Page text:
Reliability tests and power analysis

The reliability tests involved four AIS and two non-scoliosis participants, with two operators participating. The SWS and CST were measured by each operator five times at 3 cm horizontally away from spinal process of AV on the convex and concave sides of the major curve in participants with AIS, and at the T8 and L3 vertebrae in non-scoliosis controls. These repeated measurements demonstrated strong interoperator reliability for both SWS (multifidus intraclass coefficient [ICC3,2]: 0.90, longissimus [ICC3,2]: 0.92, iliocostalis [ICC3,2]: 0.90) and CST (multifidus [ICC3,2]: 0.89, longissimus [ICC3,2]: 0.93, iliocostalis [ICC3,2]: 0.88) and consistent intraoperator repeatability across consecutive trials for SWS (multifidus: coefficient of variation [CV] 1.4%–2.3%, longissimus: [CV] 1.1%–2.0%, iliocostalis: [CV] 1.8%–2.1%) and CST (multifidus: [CV] 3.1%–4.0%, longissimus: [CV] 2.9%–3.6%, iliocostalis: [CV] 2.4%–4.1%).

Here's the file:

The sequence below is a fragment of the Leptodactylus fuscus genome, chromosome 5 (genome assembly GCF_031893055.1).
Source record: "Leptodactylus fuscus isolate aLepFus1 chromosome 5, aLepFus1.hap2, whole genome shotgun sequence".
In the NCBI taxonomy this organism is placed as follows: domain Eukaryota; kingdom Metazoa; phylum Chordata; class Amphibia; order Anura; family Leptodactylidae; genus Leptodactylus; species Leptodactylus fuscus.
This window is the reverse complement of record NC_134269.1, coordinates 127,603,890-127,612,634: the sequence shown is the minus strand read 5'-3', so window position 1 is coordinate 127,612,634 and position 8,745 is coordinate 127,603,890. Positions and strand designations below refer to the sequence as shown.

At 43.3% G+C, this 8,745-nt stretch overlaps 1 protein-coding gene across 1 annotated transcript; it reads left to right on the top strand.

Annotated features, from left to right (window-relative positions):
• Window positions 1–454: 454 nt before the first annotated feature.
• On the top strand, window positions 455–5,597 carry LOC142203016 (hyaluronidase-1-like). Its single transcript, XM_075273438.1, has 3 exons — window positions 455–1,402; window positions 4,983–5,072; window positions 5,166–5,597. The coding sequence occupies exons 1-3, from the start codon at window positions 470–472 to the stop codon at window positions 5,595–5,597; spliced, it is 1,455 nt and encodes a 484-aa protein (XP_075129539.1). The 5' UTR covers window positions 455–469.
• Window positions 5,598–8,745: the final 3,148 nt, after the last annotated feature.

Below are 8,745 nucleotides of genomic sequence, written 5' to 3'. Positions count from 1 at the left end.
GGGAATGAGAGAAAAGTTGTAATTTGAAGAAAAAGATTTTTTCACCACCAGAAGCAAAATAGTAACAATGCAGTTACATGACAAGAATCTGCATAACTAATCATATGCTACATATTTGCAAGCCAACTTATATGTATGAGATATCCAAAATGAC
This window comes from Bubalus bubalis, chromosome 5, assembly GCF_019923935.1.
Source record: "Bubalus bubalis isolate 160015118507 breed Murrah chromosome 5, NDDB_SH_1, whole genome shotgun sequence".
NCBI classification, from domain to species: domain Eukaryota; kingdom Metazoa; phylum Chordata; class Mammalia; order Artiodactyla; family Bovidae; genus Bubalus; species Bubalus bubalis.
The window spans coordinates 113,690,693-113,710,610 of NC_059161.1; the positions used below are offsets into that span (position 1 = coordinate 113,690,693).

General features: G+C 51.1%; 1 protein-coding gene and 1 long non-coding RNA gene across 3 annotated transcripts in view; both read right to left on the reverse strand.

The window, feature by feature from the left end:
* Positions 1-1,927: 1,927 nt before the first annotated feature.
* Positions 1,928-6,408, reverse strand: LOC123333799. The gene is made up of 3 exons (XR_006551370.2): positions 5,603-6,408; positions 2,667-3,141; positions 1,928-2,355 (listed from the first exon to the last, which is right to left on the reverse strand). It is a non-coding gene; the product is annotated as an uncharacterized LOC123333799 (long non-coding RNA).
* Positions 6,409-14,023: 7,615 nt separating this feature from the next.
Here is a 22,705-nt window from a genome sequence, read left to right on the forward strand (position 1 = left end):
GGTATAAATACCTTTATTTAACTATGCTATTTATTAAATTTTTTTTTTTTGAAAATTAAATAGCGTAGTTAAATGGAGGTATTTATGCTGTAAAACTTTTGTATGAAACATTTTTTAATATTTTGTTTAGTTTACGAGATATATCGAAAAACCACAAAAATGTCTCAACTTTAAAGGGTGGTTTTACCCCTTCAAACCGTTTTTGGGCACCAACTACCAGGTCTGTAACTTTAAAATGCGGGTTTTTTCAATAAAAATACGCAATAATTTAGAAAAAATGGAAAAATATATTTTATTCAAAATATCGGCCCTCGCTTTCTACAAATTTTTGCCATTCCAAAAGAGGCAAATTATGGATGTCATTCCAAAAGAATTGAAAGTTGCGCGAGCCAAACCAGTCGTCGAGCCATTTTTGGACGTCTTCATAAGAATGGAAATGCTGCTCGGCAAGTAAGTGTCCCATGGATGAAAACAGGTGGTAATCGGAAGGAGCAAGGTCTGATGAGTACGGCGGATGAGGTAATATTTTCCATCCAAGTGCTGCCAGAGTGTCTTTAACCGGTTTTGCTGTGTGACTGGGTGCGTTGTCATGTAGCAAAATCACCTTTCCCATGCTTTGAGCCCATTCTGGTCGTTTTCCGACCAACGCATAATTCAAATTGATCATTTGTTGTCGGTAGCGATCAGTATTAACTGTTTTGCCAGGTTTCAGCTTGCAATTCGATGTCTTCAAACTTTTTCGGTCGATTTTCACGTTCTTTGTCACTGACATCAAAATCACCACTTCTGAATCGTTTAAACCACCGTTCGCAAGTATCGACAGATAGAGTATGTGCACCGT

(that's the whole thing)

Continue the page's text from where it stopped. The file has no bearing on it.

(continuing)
A power analysis was conducted to compare AIS and non-scoliosis groups. Our pilot SWS data set on four AIS and two non-scoliosis participants revealed a mean difference of 0.22 of SWS-ratio at the AV, with the largest standard deviation being 0.37. Power calculations indicated that 60 participants were required to achieve a power of 80% at p = 0.05, assuming a null hypothesis of no difference.

Statistical analysis

Quantitative variables, namely age, body mass index (BMI), sport intensity, asymmetrical trunk rotation (ATR), Cobb angles, SWS, CST, AW, SD, TK, and LL, were compared using one-way analysis of variance (ANOVA). Categorical variables, namely sex, handedness, AR, Risser stage, and curve patterns, were tested using Pearson's Chi-squared tests. The t test was used to study the difference in SWS and CST between the curve convexity and concavity in participants with AIS. Post hoc intra-/inter-group comparison and multivariate general linear model analysis were performed to investigate the relationship between SWS/CST and radiographic parameters in participants with curve progression if a significant difference in either SWS-ratio or CST-ratio was detected between groups. All statistical analyses were performed using SPSS 27.0 for Windows (SPSS, Chicago, IL, USA).